20. 5 out of 5

    Wendy Liu

    Dazzling and brutal at the same time. If you're disillusioned with Silicon Valley, you'll want to read this book. If you're not, you won't want to read this book, but you should.

  21. 4 out of 5

    Sarah

    Anna Wiener's memoir follows her departure from the New York publishing circle and change of career where she takes up a position in a tech start-up in of Silicon Valley. This suffered from unrealistic expectations on my part: I've seen the book billed as a number of things - comparable to Joan Didion, a brutal expose on the sexist bro culture of the tech start-up business - and while, yes, the writing is good, companions to Didion are going a bit far. I don't know much about start-ups and while Anna Wiener's memoir follows her departure from the New York publishing circle and change of career where she takes up a position in a tech start-up in of Silicon Valley. This suffered from unrealistic expectations on my part: I've seen the book billed as a number of things - comparable to Joan Didion, a brutal expose on the sexist bro culture of the tech start-up business - and while, yes, the writing is good, companions to Didion are going a bit far. I don't know much about start-ups and while I don't wish to devalue the not so great experience Wiener had I just didn't find her revelations all that mind-blowing or revelatory. An easy breezy read (due to the solid writing) which I wouldn't discourage others from reading... I think I'm just burnt out on tech memoirs! Thank you Netgalley and 4th Estate/Farrar, Straus and Giroux for the advance copy, which was provided in exchange for an honest review.

  22. 5 out of 5

    Jessica Woodbury

    This isn't exactly a memoir, at least not in a traditional way. And it isn't an exposé of Silicon Valley, since not much in here is very surprising. Wiener takes us in her experience but also holds us at arm's length. Her prose has a level of remove to it: she rarely refers to people or companies by name, she moves us through this brandless, nameless place as if we're seeing it all through a muddying lens that blurs it all. She rarely tells us her own feelings or experiences, you can forget it's This isn't exactly a memoir, at least not in a traditional way. And it isn't an exposé of Silicon Valley, since not much in here is very surprising. Wiener takes us in her experience but also holds us at arm's length. Her prose has a level of remove to it: she rarely refers to people or companies by name, she moves us through this brandless, nameless place as if we're seeing it all through a muddying lens that blurs it all. She rarely tells us her own feelings or experiences, you can forget it's a memoir much of the time. I am not exactly sure why she takes this approach, can't say whether it's protective or defensive or a way to make her individual experiences feel more general, but it can be alienating. Sometimes I wasn't sure if I wanted to keep reading. Ultimately I did, but if it was a longer book I'm not sure I would have. I have worked at a very small very early startup, and at a startup that grew into a large, successful company but still wanted to keep that small identity. Neither was in San Francisco, but a lot of what Wiener talks about was familiar to me. I often shivered with recognition and felt grateful that I'd avoided her path. Wiener has the most critical factor necessary to write a book set in the very near past: a willingness to see her own flaws. Being almost the only woman in a company, doing non-technical work at a tech company, these are situations that can lead to a significant amount of gaslighting and can require a lot of compartmentalization and denial to get through in one piece. Wiener can see this all clearly now and describes it in great detail. What kept me going in this book was seeing these moments laid out. Wiener is given additional duties and when she asks for a raise she is told "You're doing this because you care." (She notes, "and I must have cared, because I kept doing it.") She notes that her male coworker's work was seen as "strategy" while hers "was interpreted as love." She can jump on the incisive truth of these moments, though other times her musings feel more like musings. (When talking about employees' hope for an IPO, she notes, "we knew in our hearts that money was a salve, not a solution," this and other statements though maybe true elsewhere, didn't feel true in context.) There is enough accuracy to override the other issues I had, enough queasy recognition. She nails Silicon Valley tech bro culture to a T. But then it ends, rather abruptly, and it's not clear what we're supposed to do now. It's only a memoir in the sense that she shares her own experiences and there's not much of a personal narrative now that we've left the few years she's focusing on. But it's not enough of an indictment of Silicon Valley culture to then move into conclusions and recommendations. It just ends without an ending, all feeling suddenly rather pat. While there's certainly an immediacy to Wiener's story, we haven't left any of this behind yet and all the problems she shows us are still prevalent, that strange distance leaves us all just floating in space once it's done since we weren't really moored to anything in the first place.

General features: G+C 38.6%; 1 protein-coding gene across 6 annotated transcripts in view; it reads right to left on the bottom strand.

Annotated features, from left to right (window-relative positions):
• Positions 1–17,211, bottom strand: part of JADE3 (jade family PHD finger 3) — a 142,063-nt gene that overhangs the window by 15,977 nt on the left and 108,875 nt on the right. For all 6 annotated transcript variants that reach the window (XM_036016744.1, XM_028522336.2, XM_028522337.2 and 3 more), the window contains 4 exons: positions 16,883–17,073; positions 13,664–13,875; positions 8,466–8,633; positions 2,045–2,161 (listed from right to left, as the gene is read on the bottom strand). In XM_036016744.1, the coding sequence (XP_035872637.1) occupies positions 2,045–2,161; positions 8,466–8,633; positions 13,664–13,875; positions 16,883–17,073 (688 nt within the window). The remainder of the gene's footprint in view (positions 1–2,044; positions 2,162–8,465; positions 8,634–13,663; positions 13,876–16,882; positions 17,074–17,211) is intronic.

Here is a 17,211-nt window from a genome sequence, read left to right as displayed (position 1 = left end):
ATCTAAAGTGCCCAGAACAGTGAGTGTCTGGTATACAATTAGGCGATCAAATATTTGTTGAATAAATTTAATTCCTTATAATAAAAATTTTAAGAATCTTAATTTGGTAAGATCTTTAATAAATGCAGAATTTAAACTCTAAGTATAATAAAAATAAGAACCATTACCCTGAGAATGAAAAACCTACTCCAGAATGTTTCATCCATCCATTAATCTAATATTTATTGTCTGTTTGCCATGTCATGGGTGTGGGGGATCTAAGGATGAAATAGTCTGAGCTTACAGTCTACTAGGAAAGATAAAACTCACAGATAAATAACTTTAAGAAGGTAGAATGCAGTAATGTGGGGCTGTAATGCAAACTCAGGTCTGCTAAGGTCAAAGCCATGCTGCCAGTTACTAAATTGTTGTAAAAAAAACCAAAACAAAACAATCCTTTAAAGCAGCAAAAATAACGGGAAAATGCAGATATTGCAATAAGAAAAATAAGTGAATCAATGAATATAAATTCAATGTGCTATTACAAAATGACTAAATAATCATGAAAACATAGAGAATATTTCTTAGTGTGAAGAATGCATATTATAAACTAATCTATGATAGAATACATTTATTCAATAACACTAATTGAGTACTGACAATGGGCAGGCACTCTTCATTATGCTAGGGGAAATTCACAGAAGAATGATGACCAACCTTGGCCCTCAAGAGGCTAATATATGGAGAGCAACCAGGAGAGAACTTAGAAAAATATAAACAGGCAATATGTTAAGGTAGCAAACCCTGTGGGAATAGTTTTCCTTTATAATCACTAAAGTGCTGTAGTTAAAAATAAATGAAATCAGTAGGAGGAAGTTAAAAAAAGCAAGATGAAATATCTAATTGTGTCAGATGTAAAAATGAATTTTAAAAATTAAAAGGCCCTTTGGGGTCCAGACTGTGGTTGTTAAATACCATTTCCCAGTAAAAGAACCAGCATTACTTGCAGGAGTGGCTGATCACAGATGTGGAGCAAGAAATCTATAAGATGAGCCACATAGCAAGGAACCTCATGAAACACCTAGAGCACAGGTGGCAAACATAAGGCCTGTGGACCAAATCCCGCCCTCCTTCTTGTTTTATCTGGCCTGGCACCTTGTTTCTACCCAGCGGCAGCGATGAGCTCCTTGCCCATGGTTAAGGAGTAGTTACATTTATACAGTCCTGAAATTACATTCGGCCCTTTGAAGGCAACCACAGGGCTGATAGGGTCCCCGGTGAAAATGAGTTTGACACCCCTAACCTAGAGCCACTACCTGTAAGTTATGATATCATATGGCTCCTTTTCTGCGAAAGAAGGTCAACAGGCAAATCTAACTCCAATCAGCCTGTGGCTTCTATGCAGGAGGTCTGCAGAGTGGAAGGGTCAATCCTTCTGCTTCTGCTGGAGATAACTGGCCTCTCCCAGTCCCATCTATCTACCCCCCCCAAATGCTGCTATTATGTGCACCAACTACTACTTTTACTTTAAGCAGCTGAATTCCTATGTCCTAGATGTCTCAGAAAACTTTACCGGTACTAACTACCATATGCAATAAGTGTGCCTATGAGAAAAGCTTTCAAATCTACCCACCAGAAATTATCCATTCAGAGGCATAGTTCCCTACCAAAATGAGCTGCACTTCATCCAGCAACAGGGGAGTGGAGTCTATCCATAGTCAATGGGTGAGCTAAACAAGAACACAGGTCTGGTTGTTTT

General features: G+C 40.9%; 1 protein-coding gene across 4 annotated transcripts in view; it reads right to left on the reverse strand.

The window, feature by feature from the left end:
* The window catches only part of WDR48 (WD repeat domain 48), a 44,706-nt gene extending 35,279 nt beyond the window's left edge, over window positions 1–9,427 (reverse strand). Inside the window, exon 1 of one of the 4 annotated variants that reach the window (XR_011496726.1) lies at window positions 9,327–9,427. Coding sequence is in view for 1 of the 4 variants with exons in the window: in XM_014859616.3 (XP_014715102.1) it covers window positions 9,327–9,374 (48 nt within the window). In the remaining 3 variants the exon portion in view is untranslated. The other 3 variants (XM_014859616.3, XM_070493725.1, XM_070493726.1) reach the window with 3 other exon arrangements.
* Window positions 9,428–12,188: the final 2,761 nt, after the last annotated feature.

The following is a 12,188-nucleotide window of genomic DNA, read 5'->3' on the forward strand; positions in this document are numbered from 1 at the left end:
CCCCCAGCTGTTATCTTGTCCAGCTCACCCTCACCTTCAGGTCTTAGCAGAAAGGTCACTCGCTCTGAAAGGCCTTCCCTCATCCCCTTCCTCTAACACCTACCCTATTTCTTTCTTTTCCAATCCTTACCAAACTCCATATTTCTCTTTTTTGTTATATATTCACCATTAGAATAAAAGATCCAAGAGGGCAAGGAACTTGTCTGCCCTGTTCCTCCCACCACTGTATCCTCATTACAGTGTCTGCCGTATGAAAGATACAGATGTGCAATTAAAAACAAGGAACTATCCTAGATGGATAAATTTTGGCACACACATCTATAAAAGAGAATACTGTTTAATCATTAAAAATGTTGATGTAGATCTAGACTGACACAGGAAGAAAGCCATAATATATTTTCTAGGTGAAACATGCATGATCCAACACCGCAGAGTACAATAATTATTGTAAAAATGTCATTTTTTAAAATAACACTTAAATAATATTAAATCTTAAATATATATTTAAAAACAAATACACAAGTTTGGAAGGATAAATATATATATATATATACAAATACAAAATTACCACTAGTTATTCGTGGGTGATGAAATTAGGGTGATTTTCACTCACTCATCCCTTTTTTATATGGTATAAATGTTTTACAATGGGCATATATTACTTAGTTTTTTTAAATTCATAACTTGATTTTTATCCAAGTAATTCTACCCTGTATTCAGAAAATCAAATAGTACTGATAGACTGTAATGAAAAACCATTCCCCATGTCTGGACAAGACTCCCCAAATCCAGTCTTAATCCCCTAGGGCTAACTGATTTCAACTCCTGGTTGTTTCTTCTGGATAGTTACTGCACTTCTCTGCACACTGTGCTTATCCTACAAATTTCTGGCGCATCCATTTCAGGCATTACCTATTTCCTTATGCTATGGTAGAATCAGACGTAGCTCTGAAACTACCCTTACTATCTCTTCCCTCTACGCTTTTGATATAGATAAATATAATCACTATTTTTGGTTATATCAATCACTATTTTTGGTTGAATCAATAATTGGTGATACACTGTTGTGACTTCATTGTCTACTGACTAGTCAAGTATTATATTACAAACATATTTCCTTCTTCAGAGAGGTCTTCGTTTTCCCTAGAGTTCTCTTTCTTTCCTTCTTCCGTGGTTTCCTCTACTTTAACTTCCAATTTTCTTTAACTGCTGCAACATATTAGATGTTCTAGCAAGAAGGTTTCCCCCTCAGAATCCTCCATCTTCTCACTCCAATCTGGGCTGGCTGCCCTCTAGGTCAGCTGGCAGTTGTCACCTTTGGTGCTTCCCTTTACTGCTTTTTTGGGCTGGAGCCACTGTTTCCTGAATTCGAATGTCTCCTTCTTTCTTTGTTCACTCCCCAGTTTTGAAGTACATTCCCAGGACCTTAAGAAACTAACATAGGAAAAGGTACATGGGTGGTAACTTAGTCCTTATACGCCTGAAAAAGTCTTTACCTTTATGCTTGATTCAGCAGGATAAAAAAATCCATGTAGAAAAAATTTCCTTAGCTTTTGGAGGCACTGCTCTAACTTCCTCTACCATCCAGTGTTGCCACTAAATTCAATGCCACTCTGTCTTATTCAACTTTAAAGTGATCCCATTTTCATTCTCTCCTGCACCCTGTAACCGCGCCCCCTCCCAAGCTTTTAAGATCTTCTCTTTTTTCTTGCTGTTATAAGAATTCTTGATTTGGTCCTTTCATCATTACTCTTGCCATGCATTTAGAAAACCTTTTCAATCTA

23. 4 out of 5

    Jolanta (knygupe)

    'The uncanny valley is a concept first introduced in the 1970s by Masahiro Mori, then a professor at the Tokyo Institute of Technology. Mori coined the term uncanny valley to describe his observation that as robots appear more humanlike, they become more appealingbut only up to a certain point.'-google ... tuo pačiu pavadinimu yra ir survival horror kompiuterinis žadimas. Tai čia tokie pasufleravimai apie ką šie prisiminimai iš autorės keturių metų darbo ir gyvnimo patirties Silicon Valley. Ne be 'The uncanny valley is a concept first introduced in the 1970s by Masahiro Mori, then a professor at the Tokyo Institute of Technology. Mori coined the term “uncanny valley” to describe his observation that as robots appear more humanlike, they become more appealing—but only up to a certain point.'-google ... tuo pačiu pavadinimu yra ir survival horror kompiuterinis žadimas. Tai čia tokie pasufleravimai apie ką šie prisiminimai iš autorės keturių metų darbo ir gyvnimo patirties Silicon Valley. Ne be humoro...apie start-up kulturą, tech kulturą, apie rasizmą, ageism'ą, sexism'ą... Feministėms nervus tai tikrai patampys. Man patiko, kad knyga parašyta iš piktumo, bet ne piktai.